"In terms of the restaurant industry, what studies show is the consumption of restaurant meals is driven more by a strong economy and more by consumer confidence than by any tax raise," Hansen said, noting once the economy is fully recovered from the recession the service industry should not notice any loss of profits.
Funny "law of supply and demand"! (When B.C. Liberals resist an increase in the minimum wage they use this argument in reverse, i.e. that a cost increase would hurt the restaurant business.)
Hansen also noted a multinational company like Rio Tinto Alcan could save $70 million thanks to the HST.
According to the Minister low income families making less than $25,000 per year will get rebates of $230 per family member per year. He also mentioned $80 savings for every B.C. taxpayer thanks to an increase in the province's basic personal tax exemption.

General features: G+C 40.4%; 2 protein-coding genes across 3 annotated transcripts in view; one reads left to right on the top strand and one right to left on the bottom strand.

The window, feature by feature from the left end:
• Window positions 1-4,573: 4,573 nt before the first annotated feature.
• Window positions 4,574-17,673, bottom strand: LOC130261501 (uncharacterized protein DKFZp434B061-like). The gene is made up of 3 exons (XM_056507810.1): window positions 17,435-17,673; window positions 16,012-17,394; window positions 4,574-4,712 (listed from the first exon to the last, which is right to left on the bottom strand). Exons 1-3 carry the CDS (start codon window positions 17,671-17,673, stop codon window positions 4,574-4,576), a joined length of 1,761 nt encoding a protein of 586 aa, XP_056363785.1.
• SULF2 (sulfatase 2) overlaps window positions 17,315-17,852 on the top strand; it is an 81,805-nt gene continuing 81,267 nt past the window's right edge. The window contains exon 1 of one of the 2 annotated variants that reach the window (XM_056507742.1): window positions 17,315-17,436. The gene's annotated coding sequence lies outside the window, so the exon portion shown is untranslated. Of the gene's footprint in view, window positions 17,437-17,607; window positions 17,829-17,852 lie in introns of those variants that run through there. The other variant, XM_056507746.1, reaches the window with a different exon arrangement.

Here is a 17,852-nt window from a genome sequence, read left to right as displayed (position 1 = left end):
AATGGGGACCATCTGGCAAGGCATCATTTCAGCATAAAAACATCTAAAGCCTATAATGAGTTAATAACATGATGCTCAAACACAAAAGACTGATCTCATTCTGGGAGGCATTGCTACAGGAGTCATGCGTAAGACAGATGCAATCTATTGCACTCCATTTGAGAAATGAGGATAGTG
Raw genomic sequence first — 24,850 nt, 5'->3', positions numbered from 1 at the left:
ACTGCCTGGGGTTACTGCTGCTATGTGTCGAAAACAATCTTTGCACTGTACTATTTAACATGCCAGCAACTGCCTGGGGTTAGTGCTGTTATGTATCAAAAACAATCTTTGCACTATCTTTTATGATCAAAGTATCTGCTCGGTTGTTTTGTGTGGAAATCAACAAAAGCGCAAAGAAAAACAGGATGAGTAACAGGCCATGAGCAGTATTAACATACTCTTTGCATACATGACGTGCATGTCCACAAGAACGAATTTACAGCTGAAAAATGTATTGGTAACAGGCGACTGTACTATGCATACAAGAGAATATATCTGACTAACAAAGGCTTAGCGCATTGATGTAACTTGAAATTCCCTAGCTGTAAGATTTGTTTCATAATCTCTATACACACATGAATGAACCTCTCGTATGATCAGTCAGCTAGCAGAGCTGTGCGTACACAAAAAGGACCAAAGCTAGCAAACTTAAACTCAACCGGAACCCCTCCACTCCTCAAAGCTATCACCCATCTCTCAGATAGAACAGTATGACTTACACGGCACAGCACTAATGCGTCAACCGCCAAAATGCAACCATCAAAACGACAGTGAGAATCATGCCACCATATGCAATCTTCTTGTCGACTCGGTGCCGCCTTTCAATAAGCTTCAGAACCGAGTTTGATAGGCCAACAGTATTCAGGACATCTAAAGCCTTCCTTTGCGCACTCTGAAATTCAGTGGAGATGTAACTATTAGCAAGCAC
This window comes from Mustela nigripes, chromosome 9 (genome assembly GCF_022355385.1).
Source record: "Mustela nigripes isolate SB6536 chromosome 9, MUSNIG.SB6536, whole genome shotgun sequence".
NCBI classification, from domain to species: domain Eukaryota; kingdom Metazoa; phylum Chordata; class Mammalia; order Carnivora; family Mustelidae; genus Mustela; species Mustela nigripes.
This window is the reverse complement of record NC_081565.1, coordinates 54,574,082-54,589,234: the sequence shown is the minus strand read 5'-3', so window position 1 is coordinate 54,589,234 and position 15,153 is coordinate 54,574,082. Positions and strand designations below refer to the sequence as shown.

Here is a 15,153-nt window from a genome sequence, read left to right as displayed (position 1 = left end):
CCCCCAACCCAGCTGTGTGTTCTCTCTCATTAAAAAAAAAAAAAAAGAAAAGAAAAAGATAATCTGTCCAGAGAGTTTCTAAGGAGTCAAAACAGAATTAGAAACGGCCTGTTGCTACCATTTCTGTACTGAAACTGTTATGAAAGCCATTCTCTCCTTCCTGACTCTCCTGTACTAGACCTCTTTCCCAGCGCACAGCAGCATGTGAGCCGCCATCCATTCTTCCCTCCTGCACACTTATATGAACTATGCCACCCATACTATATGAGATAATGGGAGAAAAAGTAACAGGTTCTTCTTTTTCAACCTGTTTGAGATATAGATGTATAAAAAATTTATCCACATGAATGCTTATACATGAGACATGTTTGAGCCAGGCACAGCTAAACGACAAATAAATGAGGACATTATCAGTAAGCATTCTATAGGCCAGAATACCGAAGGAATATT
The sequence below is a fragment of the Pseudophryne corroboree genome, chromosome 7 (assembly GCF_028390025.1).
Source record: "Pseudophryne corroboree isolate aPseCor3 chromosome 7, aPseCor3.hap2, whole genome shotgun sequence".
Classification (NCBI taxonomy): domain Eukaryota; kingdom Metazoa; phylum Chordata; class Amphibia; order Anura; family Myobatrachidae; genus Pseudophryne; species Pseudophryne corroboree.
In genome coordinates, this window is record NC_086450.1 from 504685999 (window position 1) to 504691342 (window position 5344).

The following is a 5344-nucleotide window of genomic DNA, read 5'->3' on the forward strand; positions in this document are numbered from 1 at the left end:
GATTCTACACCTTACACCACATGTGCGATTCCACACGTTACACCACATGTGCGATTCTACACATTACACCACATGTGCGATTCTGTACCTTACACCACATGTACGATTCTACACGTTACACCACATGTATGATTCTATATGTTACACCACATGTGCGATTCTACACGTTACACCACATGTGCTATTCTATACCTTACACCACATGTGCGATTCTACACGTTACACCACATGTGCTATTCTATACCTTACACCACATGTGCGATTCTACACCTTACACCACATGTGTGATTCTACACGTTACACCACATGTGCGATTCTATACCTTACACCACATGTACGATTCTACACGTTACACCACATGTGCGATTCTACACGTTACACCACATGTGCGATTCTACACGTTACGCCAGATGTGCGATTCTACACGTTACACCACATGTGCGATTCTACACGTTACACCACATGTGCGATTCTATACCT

That works out to $ 310.- of tax savings per year for low income earners and $ 230.- savings per year for the poor , who do not pay income taxes.
According to Statistics Canada, the average B.C. household could be spending $521 more each year with the HST, i.e. a tax increase of $ 291.- per year, as reported by the Vancouver Sun (June 22, 2010).
The average B.C. household could take a hit of $521 to its bottom line next year as a result of the harmonized sales tax, according to a model prepared for the Victoria Times Colonist newspaper by Statistics Canada.
The change could range anywhere from $78 for households with single parents and one child to $801 for a married couple with no children,the figures show.
If one puts more faith in the extensive model Statistics Canada used with inputs from various government departments than the opinion pieces, such as this one, the Government relies on it would appear that Mr. Hansen is lying.
(This document was linked to on the Ministry's website. It was subsequently removed, perhaps because Mr. Hansen claimed the opposite of what the author has written.)